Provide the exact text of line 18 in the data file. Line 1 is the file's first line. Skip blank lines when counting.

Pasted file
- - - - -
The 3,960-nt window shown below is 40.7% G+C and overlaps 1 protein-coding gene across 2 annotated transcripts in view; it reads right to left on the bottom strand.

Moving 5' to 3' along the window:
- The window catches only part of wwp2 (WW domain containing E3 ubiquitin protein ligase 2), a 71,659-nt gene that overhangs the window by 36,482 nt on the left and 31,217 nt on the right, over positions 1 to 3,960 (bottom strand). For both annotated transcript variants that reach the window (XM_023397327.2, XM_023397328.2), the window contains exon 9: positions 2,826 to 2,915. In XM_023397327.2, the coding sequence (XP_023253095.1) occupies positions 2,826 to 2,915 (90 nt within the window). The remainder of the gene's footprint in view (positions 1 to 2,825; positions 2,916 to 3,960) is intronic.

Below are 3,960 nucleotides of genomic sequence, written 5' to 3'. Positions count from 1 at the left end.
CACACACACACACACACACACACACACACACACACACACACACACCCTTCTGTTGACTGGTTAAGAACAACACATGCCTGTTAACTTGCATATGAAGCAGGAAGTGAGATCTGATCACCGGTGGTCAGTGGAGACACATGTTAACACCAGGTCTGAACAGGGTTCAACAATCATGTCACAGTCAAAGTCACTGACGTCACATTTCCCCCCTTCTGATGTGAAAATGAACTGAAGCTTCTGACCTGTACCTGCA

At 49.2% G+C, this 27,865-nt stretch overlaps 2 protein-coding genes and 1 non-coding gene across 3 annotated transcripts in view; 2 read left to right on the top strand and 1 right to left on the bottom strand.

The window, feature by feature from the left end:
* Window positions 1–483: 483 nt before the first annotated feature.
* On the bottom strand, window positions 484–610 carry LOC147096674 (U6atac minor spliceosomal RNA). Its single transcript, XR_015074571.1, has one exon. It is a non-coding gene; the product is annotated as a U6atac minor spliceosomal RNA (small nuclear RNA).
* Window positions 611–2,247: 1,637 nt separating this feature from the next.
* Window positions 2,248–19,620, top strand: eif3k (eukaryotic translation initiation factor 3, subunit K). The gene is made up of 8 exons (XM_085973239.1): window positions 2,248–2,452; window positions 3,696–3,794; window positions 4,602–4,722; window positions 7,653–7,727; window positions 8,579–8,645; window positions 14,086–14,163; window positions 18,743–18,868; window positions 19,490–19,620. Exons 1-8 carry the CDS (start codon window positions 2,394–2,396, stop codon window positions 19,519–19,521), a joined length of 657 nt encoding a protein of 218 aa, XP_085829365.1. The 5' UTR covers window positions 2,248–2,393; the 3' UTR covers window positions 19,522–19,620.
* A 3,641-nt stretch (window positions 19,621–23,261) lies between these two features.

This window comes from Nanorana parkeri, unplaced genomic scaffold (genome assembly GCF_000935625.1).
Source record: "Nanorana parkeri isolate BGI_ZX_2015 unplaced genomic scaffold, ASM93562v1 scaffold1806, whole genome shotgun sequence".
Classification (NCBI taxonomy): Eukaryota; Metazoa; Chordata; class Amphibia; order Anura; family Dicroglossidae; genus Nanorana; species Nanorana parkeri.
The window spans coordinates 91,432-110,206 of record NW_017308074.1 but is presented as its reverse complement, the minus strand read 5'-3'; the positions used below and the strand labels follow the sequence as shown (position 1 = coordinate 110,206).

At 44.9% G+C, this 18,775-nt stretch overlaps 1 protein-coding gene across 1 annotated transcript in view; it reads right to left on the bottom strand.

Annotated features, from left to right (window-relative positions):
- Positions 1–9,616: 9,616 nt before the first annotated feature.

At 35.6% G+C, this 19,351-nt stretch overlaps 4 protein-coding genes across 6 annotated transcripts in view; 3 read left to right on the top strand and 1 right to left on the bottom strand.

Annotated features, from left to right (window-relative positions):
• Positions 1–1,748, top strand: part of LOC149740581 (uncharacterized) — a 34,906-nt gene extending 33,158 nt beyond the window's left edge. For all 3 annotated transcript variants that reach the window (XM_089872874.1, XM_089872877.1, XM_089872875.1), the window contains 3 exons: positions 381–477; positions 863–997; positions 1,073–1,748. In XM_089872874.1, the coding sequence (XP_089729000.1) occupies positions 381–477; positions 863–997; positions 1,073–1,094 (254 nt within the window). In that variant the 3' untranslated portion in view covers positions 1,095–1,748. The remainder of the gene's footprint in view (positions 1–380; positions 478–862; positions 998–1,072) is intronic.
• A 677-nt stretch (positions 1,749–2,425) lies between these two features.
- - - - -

Annotated features, from left to right (window-relative positions):